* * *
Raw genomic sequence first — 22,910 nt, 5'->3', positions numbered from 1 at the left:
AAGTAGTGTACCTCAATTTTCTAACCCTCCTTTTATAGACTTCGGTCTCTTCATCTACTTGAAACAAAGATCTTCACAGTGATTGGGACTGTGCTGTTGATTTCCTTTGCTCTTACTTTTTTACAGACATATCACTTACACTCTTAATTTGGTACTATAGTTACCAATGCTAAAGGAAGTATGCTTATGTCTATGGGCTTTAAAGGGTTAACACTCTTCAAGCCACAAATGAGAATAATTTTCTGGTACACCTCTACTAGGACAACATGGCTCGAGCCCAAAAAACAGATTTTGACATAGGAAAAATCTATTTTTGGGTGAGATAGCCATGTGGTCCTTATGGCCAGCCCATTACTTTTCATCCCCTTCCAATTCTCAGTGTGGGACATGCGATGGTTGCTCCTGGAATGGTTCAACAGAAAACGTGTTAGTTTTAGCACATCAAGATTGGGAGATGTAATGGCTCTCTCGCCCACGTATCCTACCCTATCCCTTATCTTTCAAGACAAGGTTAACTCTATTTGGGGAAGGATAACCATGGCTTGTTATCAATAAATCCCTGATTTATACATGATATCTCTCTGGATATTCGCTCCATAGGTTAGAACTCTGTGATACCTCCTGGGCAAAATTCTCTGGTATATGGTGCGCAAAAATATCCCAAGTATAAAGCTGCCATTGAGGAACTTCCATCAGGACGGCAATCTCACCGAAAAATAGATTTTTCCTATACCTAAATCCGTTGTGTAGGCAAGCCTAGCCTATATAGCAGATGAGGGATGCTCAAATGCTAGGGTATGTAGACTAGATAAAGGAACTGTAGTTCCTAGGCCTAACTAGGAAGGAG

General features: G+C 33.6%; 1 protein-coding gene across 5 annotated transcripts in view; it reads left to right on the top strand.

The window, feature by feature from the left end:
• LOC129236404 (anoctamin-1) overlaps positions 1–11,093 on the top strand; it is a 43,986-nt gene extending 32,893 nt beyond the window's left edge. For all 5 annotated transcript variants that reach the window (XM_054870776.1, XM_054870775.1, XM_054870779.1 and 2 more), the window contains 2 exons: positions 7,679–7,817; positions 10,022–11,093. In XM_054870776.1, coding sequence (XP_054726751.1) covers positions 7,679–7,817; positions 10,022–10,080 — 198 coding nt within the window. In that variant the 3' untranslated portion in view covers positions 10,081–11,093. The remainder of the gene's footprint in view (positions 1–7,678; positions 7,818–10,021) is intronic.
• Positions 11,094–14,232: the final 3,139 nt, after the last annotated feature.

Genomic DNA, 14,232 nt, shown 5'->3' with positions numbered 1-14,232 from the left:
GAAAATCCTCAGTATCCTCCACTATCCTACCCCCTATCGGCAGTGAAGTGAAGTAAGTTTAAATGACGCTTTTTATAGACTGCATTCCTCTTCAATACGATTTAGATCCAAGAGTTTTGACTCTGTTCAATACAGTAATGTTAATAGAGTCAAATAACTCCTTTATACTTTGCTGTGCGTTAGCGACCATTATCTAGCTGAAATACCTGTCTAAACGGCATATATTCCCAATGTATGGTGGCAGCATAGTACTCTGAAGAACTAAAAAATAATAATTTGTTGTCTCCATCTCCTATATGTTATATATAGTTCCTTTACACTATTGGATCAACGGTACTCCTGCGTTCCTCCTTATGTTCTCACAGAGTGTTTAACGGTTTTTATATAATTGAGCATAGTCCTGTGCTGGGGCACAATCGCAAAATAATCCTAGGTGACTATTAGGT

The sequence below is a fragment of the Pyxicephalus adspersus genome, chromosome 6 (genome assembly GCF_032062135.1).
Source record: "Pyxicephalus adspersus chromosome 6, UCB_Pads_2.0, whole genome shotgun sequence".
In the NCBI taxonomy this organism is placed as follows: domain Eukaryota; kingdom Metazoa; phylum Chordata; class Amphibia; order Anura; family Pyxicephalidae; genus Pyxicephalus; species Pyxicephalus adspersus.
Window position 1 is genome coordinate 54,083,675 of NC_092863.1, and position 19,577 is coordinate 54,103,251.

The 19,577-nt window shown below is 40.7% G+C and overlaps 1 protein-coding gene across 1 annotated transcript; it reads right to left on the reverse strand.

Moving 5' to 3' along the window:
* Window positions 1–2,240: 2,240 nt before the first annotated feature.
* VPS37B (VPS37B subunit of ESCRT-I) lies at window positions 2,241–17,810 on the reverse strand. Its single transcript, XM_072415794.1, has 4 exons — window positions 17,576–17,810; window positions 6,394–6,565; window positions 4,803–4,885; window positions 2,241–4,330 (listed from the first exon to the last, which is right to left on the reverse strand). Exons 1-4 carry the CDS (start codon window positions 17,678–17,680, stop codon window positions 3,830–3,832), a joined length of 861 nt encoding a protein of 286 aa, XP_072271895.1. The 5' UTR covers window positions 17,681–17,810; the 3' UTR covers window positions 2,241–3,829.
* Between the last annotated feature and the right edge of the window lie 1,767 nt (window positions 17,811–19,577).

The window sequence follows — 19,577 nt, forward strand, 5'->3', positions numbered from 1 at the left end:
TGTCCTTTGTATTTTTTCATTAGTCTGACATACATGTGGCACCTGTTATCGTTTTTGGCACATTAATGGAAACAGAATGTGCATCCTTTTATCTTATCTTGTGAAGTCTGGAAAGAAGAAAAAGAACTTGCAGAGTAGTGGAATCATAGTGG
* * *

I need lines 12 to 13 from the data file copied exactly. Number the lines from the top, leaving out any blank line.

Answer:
Window position 1 is genome coordinate 54,083,675 of NC_092863.1, and position 19,577 is coordinate 54,103,251.

The 19,577-nt window shown below is 40.7% G+C and overlaps 1 protein-coding gene across 1 annotated transcript; it reads right to left on the reverse strand.